Tuesday 13 November 2018

`Overheating' Irish economy could threaten euro: Waigel

JOHN DOWNING in Brussels

GERMAN finance minister, Theo Waigel, yesterday warned that the Irish economy is ``overheating'' and said this could pose a threat to the stability of the new single currency.

GERMAN finance minister, Theo Waigel, yesterday warned that the Irish economy is ``overheating'' and said this could pose a threat to the stability of the new single currency.

He was speaking after a meeting of EU finance ministers which reviewed progress on preparations for the euro launch on international money markets in just 179 days time.

The ministers identified three clear categories of countries: those with high deficits; those with a long-term debt problem; and those including Ireland with soaring economic growth risking inflation.

At the same time Germany, Britain and other so-called paymaster states reiterated their determination that they cannot fund the generous level of farm and regional and social fund grants being proposed by the policy-guiding commission.

The difficulty ahead in negotiating new funding for the years 2000-2006 was again underlined as Finance Minister, Charlie McCreevy, and his counterparts from Spain, Portugal and Greece, emphasised the need for continued redistribution of EU wealth.

The German minister expressed his concerns about the risk of budget deficits and long-term debt to the health of the euro.

But he also referred to the unusually high growth rate in Ireland, Spain and to a lesser extent, Portugal.

``There are clear signs of overheating in countries which are net recipients from the EU budget,'' Mr Waigel told reporters.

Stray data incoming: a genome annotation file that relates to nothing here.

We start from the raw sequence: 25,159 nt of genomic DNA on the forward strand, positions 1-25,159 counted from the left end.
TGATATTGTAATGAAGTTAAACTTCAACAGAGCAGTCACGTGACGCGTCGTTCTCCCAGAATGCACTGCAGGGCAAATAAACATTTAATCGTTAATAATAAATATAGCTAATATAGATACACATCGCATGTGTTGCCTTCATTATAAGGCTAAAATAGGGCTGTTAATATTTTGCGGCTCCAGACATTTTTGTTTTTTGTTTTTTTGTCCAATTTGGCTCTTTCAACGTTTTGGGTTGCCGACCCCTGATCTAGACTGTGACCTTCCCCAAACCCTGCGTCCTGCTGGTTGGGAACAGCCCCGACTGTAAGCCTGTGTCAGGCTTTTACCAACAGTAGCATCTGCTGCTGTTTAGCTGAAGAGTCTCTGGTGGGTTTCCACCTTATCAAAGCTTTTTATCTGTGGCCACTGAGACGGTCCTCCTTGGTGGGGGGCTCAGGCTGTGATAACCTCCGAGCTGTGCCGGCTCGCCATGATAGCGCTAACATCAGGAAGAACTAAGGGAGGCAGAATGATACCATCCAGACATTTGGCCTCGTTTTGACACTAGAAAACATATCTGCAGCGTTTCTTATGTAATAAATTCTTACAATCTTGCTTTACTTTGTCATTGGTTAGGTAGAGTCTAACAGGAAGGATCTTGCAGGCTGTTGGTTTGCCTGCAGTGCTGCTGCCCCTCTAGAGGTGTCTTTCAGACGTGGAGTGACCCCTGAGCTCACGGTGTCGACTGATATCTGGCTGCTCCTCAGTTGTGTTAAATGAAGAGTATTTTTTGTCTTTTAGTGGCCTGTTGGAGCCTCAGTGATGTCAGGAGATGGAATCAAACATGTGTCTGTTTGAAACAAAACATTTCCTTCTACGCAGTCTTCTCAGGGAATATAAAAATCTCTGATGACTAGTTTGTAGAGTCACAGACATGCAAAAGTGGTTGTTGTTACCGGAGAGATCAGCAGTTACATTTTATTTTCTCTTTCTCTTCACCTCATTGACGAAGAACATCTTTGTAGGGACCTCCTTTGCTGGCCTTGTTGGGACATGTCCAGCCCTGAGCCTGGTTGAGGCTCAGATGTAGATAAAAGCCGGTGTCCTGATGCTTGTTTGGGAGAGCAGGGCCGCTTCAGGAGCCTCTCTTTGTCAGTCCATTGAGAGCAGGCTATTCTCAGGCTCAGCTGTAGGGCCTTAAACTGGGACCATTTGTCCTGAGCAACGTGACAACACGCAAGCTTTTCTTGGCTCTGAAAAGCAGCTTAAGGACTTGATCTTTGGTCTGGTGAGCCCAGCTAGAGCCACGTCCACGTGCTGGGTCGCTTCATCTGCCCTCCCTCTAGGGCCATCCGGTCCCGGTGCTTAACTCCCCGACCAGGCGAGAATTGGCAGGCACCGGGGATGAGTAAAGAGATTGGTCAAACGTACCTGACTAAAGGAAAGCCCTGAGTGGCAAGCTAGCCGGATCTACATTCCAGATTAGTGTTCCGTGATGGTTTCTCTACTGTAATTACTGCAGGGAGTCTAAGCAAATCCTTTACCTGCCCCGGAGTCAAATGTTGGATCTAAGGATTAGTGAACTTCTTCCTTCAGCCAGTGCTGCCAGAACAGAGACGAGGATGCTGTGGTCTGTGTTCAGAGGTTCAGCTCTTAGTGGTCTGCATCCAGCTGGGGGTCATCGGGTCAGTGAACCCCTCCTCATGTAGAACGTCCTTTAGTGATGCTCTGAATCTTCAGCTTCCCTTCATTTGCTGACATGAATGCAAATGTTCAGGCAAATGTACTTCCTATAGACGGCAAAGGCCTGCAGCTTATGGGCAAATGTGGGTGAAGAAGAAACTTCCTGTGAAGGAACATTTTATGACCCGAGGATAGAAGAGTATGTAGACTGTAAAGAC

Mr McCreevy pointed out that Ireland has long been ``an A-student'' when it comes to budget deficit and cutting long-term debt.

He insisted that there had not been ``much comment `` on the Irish situation as the 11 ministers from governments participating in the euro-zone met for a two-hour special meeting ahead of the regular monthly meeting of the 15 EU finance ministers.

The Minister said inflation figures for the first half of 1998 will not be available for another two weeks. But so far Irish officials are using a projected rate of 2.75pc for all of 1998.

This is below the EU Commission estimates for 1998 inflation published last March. But it is perilously close to the currency membership rules, which specify that each country must stay within 1.5pc of the average inflation rate of the best three performing economies.

The euro-zone ministers also yesterday met with European Central Bank (ECB) governor, Wim Duisenberg.

Mr McCreevy insisted that the new governor did not discuss how the ECB viewed the issue of inflation though some Brussels officials say the Frankfurt-based bank is pushing for a euro-zone rate below 2pc.

EU diplomats said the main concern so far is about Italian and Belgian returns on deficits and long-term debt.

At the same time, Mr McCreevy laid down a strong marker on the future of EU moves on tax harmonisation. ``There is no mention anywhere, be it in summit conclusions, or those of finance ministers about tax harmonisation,`` the Minister insisted.

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